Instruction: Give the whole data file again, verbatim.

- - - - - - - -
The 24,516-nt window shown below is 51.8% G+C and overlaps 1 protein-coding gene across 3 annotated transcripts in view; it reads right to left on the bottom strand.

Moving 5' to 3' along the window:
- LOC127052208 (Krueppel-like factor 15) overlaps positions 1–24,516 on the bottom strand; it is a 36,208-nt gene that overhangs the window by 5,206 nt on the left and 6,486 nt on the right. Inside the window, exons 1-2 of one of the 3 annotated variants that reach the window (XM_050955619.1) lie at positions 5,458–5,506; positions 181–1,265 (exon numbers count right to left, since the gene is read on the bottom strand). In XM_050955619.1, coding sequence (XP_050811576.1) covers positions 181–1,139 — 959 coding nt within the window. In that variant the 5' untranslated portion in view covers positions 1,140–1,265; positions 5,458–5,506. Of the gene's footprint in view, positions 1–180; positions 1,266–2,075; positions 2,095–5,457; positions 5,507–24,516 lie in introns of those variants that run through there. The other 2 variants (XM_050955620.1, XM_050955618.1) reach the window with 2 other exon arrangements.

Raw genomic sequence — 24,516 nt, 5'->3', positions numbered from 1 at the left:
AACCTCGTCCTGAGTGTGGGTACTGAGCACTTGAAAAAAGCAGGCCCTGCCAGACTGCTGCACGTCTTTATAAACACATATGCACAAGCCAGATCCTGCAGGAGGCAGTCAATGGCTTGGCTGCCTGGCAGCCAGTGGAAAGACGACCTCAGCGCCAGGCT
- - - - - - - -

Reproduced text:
The 24,516-nt window shown below is 51.8% G+C and overlaps 1 protein-coding gene across 3 annotated transcripts in view; it reads right to left on the bottom strand.

Moving 5' to 3' along the window:
- LOC127052208 (Krueppel-like factor 15) overlaps positions 1–24,516 on the bottom strand; it is a 36,208-nt gene that overhangs the window by 5,206 nt on the left and 6,486 nt on the right. Inside the window, exons 1-2 of one of the 3 annotated variants that reach the window (XM_050955619.1) lie at positions 5,458–5,506; positions 181–1,265 (exon numbers count right to left, since the gene is read on the bottom strand). In XM_050955619.1, coding sequence (XP_050811576.1) covers positions 181–1,139 — 959 coding nt within the window. In that variant the 5' untranslated portion in view covers positions 1,140–1,265; positions 5,458–5,506. Of the gene's footprint in view, positions 1–180; positions 1,266–2,075; positions 2,095–5,457; positions 5,507–24,516 lie in introns of those variants that run through there. The other 2 variants (XM_050955620.1, XM_050955618.1) reach the window with 2 other exon arrangements.

Raw genomic sequence — 24,516 nt, 5'->3', positions numbered from 1 at the left:
AACCTCGTCCTGAGTGTGGGTACTGAGCACTTGAAAAAAGCAGGCCCTGCCAGACTGCTGCACGTCTTTATAAACACATATGCACAAGCCAGATCCTGCAGGAGGCAGTCAATGGCTTGGCTGCCTGGCAGCCAGTGGAAAGACGACCTCAGCGCCAGGCT